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The following Pinboard feed contains links to climate change news items, scientific articles and other information that I have bookmarked recently.

How did a small town in Canada become one of the hottest places on Earth? | Eric Holthaus | The Guardian

It’s the mountains of the Pacific coast that have had an essential and unique role in making this particular heat wave possible. Climate change is not just warming the surface of the planet, it’s warming Earth’s entire troposphere – the lowest layer of the atmosphere where all our weather occurs. That’s particularly true in mountainous areas, where temperatures are rising even faster than elsewhere. When snow and ice recedes or even disappears from mountains, the bare soil beneath can warm unimpeded. A 2015 study found that mountainous areas above 2,000 meters (6,500ft) are warming about 75% faster than places at lower elevations. (date: 01/07/2021)

climate  heatwave  mountains  

UK Climate Risk

The Climate Change Committee is working on an independent advice report, due to be published in June 2021, which will inform the UK Government’s third CCRA (known as CCRA3). This website will host all of the outputs for the UK Climate Risk Independent Assessment (CCRA3) (date: 16/06/2021)

climate  adaptation  

Iceland's innovations to reach net-zero – in pictures | Environment | The Guardian

Isolated and challenged by a harsh climate and battered by the financial crisis of 2008, Iceland has successfully moved away from fossil fuels and shifted to 100% electricity production from renewable sources. The island nation has developed high-tech greenhouses to grow organic vegetables and embraced sustainable fish farming, ecotourism, breakthrough processes for carbon capture and disposal, and efforts to restore the forests that were lost in earlier centuries (date: 06/05/2021)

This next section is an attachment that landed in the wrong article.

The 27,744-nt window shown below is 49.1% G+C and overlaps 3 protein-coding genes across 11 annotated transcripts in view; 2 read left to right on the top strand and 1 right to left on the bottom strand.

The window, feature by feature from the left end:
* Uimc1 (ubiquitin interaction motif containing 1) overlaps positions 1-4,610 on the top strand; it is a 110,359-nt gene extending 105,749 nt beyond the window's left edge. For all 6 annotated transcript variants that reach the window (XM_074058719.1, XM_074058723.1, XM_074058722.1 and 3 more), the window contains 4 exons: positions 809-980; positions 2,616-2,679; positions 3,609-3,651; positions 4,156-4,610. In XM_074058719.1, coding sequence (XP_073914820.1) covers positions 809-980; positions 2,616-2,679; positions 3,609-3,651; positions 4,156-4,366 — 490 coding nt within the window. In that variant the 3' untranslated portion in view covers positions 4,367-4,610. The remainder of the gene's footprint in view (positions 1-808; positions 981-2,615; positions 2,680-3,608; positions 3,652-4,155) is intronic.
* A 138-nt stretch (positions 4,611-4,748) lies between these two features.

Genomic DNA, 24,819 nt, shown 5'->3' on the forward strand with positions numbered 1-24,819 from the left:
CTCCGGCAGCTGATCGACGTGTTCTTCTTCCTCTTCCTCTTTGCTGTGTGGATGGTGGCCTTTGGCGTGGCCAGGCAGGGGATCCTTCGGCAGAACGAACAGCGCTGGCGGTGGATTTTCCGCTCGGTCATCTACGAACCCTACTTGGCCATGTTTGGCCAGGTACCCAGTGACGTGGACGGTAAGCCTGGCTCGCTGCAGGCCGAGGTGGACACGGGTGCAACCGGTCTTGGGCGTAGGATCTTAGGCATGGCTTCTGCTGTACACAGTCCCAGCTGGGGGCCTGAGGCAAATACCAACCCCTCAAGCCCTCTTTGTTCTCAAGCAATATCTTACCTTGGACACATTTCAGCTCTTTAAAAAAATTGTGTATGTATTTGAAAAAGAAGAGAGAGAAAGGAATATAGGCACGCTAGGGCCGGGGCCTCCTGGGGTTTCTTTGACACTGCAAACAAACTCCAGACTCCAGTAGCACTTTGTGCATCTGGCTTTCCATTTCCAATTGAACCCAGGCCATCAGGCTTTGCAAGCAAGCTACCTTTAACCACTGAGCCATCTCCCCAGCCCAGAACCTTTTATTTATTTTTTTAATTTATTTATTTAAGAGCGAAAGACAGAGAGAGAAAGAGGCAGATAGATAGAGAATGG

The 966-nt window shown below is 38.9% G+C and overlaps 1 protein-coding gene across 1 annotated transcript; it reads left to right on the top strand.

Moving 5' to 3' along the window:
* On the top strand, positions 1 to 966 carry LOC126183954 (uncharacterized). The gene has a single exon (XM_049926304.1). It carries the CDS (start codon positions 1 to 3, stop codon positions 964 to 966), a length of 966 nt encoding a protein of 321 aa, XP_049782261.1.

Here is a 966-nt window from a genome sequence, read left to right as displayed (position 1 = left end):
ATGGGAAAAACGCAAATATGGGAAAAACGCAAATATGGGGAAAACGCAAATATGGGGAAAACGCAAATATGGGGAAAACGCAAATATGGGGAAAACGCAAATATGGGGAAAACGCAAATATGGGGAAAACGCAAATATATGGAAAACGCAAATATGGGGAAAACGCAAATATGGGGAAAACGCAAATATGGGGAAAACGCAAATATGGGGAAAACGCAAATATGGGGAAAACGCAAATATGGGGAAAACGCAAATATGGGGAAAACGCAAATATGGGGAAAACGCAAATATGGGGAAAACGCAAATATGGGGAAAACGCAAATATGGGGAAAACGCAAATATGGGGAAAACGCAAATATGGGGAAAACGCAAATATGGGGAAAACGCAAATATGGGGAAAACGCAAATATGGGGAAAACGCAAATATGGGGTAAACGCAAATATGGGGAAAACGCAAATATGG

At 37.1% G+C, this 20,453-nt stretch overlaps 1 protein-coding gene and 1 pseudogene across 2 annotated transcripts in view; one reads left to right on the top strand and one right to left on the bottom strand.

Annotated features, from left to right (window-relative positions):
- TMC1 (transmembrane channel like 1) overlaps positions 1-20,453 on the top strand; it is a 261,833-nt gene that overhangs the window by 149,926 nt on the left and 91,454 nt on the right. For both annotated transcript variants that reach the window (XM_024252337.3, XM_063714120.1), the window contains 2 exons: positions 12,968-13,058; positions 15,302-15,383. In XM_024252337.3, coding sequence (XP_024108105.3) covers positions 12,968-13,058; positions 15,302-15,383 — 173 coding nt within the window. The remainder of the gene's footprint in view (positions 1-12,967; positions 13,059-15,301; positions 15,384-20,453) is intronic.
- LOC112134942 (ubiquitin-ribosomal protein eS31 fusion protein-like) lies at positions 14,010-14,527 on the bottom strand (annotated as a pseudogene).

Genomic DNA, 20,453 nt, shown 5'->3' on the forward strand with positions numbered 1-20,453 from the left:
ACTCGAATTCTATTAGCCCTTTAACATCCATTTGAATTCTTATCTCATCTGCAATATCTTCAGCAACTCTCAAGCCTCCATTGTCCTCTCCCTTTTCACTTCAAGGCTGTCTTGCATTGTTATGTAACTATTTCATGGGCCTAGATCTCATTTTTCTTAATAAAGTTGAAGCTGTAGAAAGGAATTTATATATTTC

Climate  NetZeroEmissions  

“What’s Up with the Weather?” Public Engagement with Extreme Event Attribution in the United Kingdom in: Weather, Climate, and Society Volume 13 Issue 2 (2021)

The science of extreme event attribution (EEA)—which connects specific extreme weather events with anthropogenic climate change—could prove useful for engaging the public about climate change. However, there is limited empirical research examining EEA as a climate change communication tool. To help fill this gap, we conducted focus groups with members of the U.K. public to explore benefits and challenges of utilizing EEA results in climate change advocacy messages. Testing a range of verbal and visual approaches for communicating EEA, we found that EEA shows significant promise for climate change communication because of its ability to connect novel, attention-grabbing, and event-specific scientific information to personal experiences and observations of extreme events. Communication challenges include adequately capturing nuances around extreme weather risks, vulnerability, adaptation, and disaster risk reduction; expressing scientific uncertainty without undermining accessibility of key findings; and difficulties interpreting mathematical aspects of EEA results. On the basis of our findings, we provide recommendations to help address these challenges when communicating EEA results beyond the climate science community. We conclude that EEA can help catalyze important dialogues about the links between extreme weather and human-driven climate change. (date: 20/04/2021)